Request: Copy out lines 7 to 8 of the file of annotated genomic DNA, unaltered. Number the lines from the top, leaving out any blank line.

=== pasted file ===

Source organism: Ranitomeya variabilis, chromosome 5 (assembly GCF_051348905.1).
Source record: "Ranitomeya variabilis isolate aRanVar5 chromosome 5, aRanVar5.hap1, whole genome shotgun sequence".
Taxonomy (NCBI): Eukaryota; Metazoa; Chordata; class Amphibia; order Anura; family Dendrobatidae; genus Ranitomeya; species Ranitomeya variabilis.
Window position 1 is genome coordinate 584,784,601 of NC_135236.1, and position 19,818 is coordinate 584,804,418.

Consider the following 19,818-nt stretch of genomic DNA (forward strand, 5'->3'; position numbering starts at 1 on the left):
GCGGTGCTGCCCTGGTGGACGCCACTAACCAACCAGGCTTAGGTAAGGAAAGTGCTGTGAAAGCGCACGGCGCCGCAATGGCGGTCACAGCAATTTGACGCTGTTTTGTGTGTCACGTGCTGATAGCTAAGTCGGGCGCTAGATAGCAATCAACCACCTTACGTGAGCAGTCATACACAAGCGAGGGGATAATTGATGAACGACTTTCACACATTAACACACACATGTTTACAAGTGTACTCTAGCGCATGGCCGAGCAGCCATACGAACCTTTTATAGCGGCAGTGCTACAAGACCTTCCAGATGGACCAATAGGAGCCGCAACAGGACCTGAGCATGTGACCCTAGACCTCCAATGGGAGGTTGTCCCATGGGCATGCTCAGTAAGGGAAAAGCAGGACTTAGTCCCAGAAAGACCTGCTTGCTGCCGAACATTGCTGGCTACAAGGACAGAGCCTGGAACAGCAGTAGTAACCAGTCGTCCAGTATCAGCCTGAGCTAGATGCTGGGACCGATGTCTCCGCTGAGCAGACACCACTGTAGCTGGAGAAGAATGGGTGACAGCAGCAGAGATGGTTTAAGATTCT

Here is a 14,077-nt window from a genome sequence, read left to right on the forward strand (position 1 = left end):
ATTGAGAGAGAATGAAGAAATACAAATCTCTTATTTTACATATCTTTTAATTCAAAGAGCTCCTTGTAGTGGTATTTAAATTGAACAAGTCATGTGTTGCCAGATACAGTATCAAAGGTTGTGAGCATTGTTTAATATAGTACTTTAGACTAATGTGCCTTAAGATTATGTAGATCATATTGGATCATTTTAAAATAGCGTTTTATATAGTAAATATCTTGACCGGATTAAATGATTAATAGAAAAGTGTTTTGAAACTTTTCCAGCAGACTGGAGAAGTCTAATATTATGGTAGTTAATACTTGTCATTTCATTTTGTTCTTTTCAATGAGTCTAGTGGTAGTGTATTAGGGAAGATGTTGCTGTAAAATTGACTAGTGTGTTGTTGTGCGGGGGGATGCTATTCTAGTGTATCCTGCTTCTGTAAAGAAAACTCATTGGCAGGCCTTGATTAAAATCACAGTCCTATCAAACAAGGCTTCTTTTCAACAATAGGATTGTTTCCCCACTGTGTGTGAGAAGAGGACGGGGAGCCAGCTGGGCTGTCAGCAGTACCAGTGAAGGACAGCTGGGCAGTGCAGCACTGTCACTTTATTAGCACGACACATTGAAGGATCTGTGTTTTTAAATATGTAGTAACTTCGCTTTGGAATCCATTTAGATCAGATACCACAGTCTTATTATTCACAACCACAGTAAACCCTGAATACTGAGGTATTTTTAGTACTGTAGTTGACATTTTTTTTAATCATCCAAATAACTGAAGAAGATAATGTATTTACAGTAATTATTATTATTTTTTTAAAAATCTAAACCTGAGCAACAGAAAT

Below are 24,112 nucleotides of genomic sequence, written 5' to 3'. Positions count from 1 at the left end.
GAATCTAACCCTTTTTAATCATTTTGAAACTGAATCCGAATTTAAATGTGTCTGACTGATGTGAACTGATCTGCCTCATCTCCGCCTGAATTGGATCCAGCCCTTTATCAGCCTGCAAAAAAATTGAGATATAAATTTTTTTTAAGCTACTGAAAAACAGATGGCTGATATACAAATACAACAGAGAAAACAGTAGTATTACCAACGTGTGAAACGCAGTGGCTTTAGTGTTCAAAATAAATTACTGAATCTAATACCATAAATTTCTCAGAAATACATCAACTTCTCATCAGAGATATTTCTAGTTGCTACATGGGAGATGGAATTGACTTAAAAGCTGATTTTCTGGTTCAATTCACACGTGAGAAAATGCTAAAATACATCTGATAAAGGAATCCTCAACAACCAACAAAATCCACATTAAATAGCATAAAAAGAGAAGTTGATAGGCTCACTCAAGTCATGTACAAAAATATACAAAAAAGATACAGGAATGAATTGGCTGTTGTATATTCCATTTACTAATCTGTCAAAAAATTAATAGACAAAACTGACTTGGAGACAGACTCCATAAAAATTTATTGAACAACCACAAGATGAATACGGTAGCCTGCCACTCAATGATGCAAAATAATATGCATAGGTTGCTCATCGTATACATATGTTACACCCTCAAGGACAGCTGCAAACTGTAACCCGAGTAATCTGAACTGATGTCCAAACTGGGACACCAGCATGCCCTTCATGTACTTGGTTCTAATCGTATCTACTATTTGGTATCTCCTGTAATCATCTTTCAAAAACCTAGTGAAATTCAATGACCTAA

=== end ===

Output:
Here is a 14,077-nt window from a genome sequence, read left to right on the forward strand (position 1 = left end):
ATTGAGAGAGAATGAAGAAATACAAATCTCTTATTTTACATATCTTTTAATTCAAAGAGCTCCTTGTAGTGGTATTTAAATTGAACAAGTCATGTGTTGCCAGATACAGTATCAAAGGTTGTGAGCATTGTTTAATATAGTACTTTAGACTAATGTGCCTTAAGATTATGTAGATCATATTGGATCATTTTAAAATAGCGTTTTATATAGTAAATATCTTGACCGGATTAAATGATTAATAGAAAAGTGTTTTGAAACTTTTCCAGCAGACTGGAGAAGTCTAATATTATGGTAGTTAATACTTGTCATTTCATTTTGTTCTTTTCAATGAGTCTAGTGGTAGTGTATTAGGGAAGATGTTGCTGTAAAATTGACTAGTGTGTTGTTGTGCGGGGGGATGCTATTCTAGTGTATCCTGCTTCTGTAAAGAAAACTCATTGGCAGGCCTTGATTAAAATCACAGTCCTATCAAACAAGGCTTCTTTTCAACAATAGGATTGTTTCCCCACTGTGTGTGAGAAGAGGACGGGGAGCCAGCTGGGCTGTCAGCAGTACCAGTGAAGGACAGCTGGGCAGTGCAGCACTGTCACTTTATTAGCACGACACATTGAAGGATCTGTGTTTTTAAATATGTAGTAACTTCGCTTTGGAATCCATTTAGATCAGATACCACAGTCTTATTATTCACAACCACAGTAAACCCTGAATACTGAGGTATTTTTAGTACTGTAGTTGACATTTTTTTTAATCATCCAAATAACTGAAGAAGATAATGTATTTACAGTAATTATTATTATTTTTTTAAAAATCTAAACCTGAGCAACAGAAAT